2019 Mazda CX-5 Signature
Mazda is on a mission lately to make their products feel more premium. They have been tuning their vehicles to be quieter and more refined in order to give them an air that they are above their class. This second generation of the Mazda CX-5 debuted for the 2017 model year with a 2.5-liter naturally aspirated 4-cylinder producing 187 horsepower and 186 lb.-ft of torque. For 2019, Mazda added the 2.5-liter turbocharged engine from the CX-9. On regular gas, the engine produces 227 horsepower and 310 lb.-ft of torque, but if you fill it up with 93 octane, the horsepower figure bumps up to 250. Available only on the Grand Touring and Signature trims, the 2.5-T makes the CX-5 the compact crossover with the most available torque. Mazda sent a CX-5 Signature for me to try for a week to see what I thought.
There’s no replacement for displacement… maybe
The biggest CX-5 news for 2019 is the engine options. There is the 2.5-T mentioned above and a 2.2-liter turbo diesel. Both are exciting entries into a relatively conservative segment. The 2.5-T is the second-largest displacement engine available in the segment, behind the 3.2 liter V6 in the Jeep Cherokee. This 4-cylinder puts out quite a bit more torque than the bigger V6, though the Jeep produces more horsepower (271 @ 6,500 rpm). Even among 4-cylinders, this is the largest displacement you can get, but none of those others offering 2.5 liters also offers a turbocharger. This engine is rated by the EPA to get 22 city / 27 highway. I got about 24 mpg in mostly city driving. Zero to 60 is a claimed 6.2 seconds.
Under normal driving, the engine is quiet and composed, with torque coming on quickly when called for. When the pedal is mashed at speed, the CX-5 leaps forward with minimal turbo lag and gives off a strong growl from under the hood. The only time you can really feel any lag in the turbo is if you are starting from a dead stop. Overall, you never feel without power at the tip of your toes and the sounds, and lack of sounds, from the engine room is quiet and refined.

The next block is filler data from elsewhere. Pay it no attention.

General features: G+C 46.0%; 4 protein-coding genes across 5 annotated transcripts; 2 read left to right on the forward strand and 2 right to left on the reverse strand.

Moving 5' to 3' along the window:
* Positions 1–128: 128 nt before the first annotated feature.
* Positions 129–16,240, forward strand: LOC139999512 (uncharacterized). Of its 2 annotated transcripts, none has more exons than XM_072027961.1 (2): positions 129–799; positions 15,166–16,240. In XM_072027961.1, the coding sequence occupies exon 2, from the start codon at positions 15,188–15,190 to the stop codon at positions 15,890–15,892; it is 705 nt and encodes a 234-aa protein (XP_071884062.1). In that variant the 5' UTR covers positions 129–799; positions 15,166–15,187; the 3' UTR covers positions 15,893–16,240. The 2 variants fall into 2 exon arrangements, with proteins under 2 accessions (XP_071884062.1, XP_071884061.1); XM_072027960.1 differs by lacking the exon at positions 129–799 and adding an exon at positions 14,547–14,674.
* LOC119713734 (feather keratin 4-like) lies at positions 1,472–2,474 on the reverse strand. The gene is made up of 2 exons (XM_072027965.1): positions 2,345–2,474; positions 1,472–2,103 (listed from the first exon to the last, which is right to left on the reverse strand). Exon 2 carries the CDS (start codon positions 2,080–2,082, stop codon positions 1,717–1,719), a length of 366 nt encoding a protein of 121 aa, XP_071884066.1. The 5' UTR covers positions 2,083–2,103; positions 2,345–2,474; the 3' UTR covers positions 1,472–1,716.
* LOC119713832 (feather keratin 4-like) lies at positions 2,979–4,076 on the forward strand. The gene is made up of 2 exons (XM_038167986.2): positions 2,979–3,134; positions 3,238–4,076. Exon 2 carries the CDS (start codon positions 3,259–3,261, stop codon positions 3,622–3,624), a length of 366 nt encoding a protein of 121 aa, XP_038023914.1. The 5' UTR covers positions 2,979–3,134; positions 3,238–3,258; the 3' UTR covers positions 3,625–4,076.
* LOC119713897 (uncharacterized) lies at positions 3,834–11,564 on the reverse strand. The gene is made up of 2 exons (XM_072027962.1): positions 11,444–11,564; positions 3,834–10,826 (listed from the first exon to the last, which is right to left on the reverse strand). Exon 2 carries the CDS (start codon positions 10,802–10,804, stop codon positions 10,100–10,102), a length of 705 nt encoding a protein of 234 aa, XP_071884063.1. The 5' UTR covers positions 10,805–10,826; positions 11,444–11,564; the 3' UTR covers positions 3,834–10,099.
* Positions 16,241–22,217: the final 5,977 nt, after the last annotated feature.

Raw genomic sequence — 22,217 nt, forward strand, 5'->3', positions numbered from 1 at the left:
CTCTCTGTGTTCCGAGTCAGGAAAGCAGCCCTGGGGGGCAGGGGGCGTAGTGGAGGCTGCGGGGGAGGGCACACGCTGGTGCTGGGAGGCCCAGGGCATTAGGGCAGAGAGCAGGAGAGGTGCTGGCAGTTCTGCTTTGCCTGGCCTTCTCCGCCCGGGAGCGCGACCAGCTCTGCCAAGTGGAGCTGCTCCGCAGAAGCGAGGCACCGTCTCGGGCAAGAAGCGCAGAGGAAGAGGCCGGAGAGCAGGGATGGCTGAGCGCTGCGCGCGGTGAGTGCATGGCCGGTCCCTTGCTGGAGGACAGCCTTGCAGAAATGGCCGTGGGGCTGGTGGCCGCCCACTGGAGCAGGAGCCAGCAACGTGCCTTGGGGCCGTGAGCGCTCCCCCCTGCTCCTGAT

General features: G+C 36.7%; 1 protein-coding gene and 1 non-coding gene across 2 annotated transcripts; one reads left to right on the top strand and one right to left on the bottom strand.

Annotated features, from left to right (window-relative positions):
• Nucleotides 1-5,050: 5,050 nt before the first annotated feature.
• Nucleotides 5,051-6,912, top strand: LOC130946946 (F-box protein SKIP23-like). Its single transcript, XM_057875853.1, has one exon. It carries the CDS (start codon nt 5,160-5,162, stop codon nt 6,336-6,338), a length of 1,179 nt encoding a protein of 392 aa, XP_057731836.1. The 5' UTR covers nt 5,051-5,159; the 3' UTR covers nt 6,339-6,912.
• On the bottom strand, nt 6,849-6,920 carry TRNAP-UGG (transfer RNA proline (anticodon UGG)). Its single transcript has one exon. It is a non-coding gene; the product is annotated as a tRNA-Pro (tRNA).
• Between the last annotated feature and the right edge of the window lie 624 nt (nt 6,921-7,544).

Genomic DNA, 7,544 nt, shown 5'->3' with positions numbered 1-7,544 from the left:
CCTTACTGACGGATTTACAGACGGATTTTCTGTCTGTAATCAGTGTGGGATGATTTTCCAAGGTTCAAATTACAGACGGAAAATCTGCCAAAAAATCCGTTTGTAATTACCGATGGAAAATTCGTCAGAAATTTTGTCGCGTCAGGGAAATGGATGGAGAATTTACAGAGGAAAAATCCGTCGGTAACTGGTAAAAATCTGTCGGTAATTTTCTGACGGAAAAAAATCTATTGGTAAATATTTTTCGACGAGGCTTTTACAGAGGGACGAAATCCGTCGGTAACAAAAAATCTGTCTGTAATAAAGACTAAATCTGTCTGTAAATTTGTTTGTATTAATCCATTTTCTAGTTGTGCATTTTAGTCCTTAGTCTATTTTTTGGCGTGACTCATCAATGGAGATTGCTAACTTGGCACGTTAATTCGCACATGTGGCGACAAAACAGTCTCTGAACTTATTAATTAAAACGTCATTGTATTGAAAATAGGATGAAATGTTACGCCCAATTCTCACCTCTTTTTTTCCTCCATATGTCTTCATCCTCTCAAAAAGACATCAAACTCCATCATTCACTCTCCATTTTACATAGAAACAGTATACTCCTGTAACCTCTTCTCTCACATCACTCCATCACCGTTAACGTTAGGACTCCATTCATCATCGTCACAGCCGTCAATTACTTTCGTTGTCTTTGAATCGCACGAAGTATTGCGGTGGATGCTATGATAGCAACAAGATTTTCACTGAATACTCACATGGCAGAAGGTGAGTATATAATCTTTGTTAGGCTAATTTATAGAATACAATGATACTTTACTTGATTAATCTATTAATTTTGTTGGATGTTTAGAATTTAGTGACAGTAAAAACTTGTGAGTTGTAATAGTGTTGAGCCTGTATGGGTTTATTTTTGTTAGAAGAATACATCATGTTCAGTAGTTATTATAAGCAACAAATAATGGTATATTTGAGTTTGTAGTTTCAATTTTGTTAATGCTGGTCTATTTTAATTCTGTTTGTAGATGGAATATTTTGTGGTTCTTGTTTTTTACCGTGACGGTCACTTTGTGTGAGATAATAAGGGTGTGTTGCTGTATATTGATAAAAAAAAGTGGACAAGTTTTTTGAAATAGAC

One area the CX-5 falls behind on is in the transmission department. Although the transmission offers smooth shift and is willing to downshift when called upon, a 6-speed automatic almost feels anachronistic in a time when all of its direct competition is sporting 8 or 9 speeds. I never thought there would come a day when 6-forward gears aren’t enough, but here we are. Adding 2 or 3 more gears to the CX-5 would further liven up the already sporty crossover and help keep the turbocharged engine firmly in the good places of its torque band.
Ride: Al dente – Firm but tender
If there is a brand that Mazda is looking to emulate here by being premium without the premium badge, it would likely be BMW. The ride is firm, but not so harsh as to spill your latte. Steering is on the heavy side with precise control and great on-center feel. Body roll is minimal. Pushing the CX-5 into corners is fun and the standard G-Vectoring Control Plus makes sure you stay planted where you intended to be. The i-ACTIV all-wheel-drive mostly runs in front-wheel-drive mode until microscopic amounts of wheel slip are detected and then some torque is instantly transferred to the rear wheels. Mazda programs the AWD system to always have at least a little bit of torque going to the rear in order for the transfer of torque to happen faster.
It’s what’s inside that matter most